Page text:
On Point: We can't solve problems with toxic rhetoric

By Steven I. Platt
The Daily Record Newswire

Headlines, blurbs, and pundits sometimes create issues and atmospherics intentionally and sometimes inadvertently.

The recent debate over whether the shrill political climate did or did not contribute to the senseless tragedy in Arizona misses the point completely. It clearly did not.

That said, it is unquestionably true that the toxic political atmosphere in our country is interfering with our capacity to solve pressing problems both in our country and state.

As former Arizona Court of Appeals Judge Bruce E. Meyerson — now, like this writer, a mediator, arbitrator and trainer — points out, “problem solving, which we do every day as Neutrals, is never made easier when those in dispute attack the motives, integrity, or character of others.”

These verbal attacks are described as “unproductive communication” by Christopher Moore in his classic text, “The Mediation Process.”

Inject this “unproductive communication” into the larger world of politics and we see the cause-and-effect relationship of over-the-top political rhetoric — commercials with references to “Second Amendment remedies” and websites that put the cross-hairs of a rifle over “targeted” congressional districts — on the impasses we have reached regarding so many challenges facing our country and state.

These messages preaching intolerance emanate from both the left and the right fringes of our politics. They bring credit to neither.

As former Iowa Republican Congressman James Leach, now chairman of the National Endowment for the Humanities wrote recently, “Words matter! Stirring anger and playing on the irrational fears of citizens inflames hate. When coupled with character assassination, polarizing rhetoric can exacerbate intolerance without in any way facilitating problem-solving and respect for other points of view.”

The conflict resolution profession has some very valuable insight and lessons to offer in this environment. As retired Judge Meyerson said at a recent panel discussion at Emory University on civility in American politics, “skillful communication can turn information into power and conflict into opportunities-opportunities for greater understanding, more meaningful solutions and a stronger sense of community.”

Indeed it can. And for that reason, perhaps we ought to put those remarks on CDs and distribute them to the members of Congress and our state legislature with a training video on how to “skillfully communicate.”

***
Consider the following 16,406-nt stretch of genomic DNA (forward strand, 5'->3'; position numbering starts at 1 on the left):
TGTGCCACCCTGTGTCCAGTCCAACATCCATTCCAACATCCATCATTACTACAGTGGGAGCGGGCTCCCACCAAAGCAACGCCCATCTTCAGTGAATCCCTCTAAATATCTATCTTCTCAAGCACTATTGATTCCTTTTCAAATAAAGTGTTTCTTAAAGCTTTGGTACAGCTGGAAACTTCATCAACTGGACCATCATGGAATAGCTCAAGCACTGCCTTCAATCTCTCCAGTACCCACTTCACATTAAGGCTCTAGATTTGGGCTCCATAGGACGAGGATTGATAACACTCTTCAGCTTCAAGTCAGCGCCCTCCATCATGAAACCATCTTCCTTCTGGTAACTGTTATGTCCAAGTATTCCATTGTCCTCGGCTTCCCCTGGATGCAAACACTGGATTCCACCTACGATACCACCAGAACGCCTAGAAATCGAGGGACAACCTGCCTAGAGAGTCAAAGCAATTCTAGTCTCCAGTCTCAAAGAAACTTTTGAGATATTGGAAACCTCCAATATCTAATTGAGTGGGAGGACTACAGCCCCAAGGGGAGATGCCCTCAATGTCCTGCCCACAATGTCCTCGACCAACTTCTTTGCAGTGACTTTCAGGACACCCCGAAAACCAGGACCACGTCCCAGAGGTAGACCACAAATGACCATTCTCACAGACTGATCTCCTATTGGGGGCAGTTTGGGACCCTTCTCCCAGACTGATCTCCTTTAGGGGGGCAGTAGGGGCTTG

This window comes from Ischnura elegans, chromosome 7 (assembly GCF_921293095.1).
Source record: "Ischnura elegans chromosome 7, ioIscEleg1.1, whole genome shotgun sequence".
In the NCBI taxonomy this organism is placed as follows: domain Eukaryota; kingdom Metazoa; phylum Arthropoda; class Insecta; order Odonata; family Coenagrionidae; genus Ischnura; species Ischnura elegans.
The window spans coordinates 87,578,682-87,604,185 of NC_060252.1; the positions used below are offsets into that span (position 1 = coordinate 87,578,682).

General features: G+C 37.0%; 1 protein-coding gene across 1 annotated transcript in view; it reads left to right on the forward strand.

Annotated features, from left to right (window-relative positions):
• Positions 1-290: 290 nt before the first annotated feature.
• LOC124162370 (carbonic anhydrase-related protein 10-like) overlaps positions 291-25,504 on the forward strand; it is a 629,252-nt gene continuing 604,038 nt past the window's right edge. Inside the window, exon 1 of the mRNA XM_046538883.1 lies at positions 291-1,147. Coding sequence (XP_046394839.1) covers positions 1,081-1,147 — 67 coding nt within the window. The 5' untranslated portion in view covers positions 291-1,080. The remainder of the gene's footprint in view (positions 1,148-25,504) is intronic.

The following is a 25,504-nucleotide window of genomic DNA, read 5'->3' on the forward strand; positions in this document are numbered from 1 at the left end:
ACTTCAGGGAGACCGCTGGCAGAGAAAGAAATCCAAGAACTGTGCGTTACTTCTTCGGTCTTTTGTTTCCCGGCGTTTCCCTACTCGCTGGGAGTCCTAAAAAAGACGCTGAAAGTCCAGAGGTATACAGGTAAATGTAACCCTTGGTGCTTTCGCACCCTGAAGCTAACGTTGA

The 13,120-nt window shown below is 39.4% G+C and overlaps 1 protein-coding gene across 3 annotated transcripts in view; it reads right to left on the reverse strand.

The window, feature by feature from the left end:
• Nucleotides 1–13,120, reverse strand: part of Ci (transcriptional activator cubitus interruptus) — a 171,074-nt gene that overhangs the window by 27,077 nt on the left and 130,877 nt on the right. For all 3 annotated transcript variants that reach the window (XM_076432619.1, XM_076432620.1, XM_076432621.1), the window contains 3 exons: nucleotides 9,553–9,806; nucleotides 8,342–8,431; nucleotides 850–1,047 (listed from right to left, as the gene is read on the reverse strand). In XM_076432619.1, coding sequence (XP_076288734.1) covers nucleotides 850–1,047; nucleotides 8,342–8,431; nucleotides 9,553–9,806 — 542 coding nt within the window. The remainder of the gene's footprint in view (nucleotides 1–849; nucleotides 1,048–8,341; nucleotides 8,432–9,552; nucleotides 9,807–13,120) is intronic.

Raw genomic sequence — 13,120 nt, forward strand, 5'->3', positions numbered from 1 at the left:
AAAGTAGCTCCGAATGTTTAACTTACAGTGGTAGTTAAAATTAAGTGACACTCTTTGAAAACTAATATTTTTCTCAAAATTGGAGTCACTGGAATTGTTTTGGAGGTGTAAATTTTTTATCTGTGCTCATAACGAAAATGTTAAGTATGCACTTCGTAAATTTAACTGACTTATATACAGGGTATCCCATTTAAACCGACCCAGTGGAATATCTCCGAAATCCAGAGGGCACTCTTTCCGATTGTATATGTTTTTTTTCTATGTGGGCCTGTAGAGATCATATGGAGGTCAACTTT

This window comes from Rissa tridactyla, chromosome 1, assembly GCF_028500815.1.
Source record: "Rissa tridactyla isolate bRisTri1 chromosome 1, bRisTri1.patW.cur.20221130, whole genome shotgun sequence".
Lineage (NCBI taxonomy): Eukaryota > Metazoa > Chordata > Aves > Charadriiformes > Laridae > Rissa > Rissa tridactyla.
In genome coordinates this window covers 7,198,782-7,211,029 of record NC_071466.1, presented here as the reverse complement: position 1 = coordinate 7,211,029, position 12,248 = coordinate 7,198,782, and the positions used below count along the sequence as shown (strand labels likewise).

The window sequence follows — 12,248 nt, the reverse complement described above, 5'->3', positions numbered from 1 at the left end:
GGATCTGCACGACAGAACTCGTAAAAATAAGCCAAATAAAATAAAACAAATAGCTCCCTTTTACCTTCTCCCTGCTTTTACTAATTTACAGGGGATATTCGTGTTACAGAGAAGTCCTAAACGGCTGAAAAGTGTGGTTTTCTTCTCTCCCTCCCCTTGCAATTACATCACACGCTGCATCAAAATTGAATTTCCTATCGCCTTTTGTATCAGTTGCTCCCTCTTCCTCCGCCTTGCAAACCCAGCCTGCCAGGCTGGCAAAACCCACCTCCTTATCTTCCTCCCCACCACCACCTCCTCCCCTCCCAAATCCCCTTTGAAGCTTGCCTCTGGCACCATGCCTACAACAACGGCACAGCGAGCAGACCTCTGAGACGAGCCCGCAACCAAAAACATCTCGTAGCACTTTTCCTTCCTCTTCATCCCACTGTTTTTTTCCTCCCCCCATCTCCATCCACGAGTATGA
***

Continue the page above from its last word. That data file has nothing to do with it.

There is however an interesting dissent to this viewpoint which is illustrated by a colleague and friend, F. Peter Phillips, a mediator and blogger in New Jersey. In his blog posted last Nov. 20, Phillips notes that at its core, the question is “can a public leader be a problem- solver while still leading?”

The answer is debatable, and may account for some of President Obama’s recent “political problems.”

The debate highlights the differences in role of a mediator and political leader.

A political leader advocates policy and seeks public support for it; a mediator (in theory) has no view as to what the outcome of a dispute ought to be.

Having been entrusted with power by being elected or appointed, a political leader advances policy in the face of opposition from other political factions; a mediator (in theory) treats disputing parties even-handedly and without regard to his or her own interests or point of view.

Finally a political leader in our representative democracy is empowered to advance certain articulated goals. A mediator (in theory) seeks only to help the disputants identify a mutually beneficial outcome to a conflict so they can return to more socially productive endeavors. The question, then asks Phillips, is do these distinctions compel the conclusion that political leadership necessitates belligerence?

Barack Obama campaigned for the presidency promising to rise above partisanship and become the person who would reconcile divided parties: internationally, the Israelis and the Palestinians, the Pakistanis and the Indians, and — closer to home — our very own Republicans and Democrats.

During his first two years he had some directional progress abroad, but little demonstrable success. At home he pointedly abandoned any pretense to being a mediator, probably as a result of a combination of necessity and frustration, to push legislation on healthcare, financial regulation and economic stimulus.

His inability to reconcile his two roles as political leader and mediator/reconciler (unifier) or explain his inability to play both roles may well have caused him — at least temporarily — to lose some electoral support among independents, who wanted him to be a mediator as well as portion of his base on the left who want him to be strictly a political leader.

Now, in the last two years of his term, he appears to be shifting back in the direction of being a mediator both for political and policy reasons. It remains to be seen whether it will be a strategically successful decision.

As F. Peter Phillips points out, the test of the success of a mediator is whether he or she achieves a “mutual level of dissatisfaction among the settling disputants. The very different test of a leader is whether he or she effects change.”

These two measures inevitably yield two helpful (if perhaps unwelcome) truths. The first is that the power of a leader achieves its highest social utility when it is exercised. The other is that you can’t effectively and credibly mediate a case, an issue, or a policy if you want it to come out in a certain way.

This in turn yields a universal lesson to both political leaders and mediators for very different reasons. It shouldn’t be about you, so get over yourself.

Steven I. Platt, a retired associate judge on the Prince George’s County Circuit Court in Maryland can be reached at info@apursuitofjustice.com.

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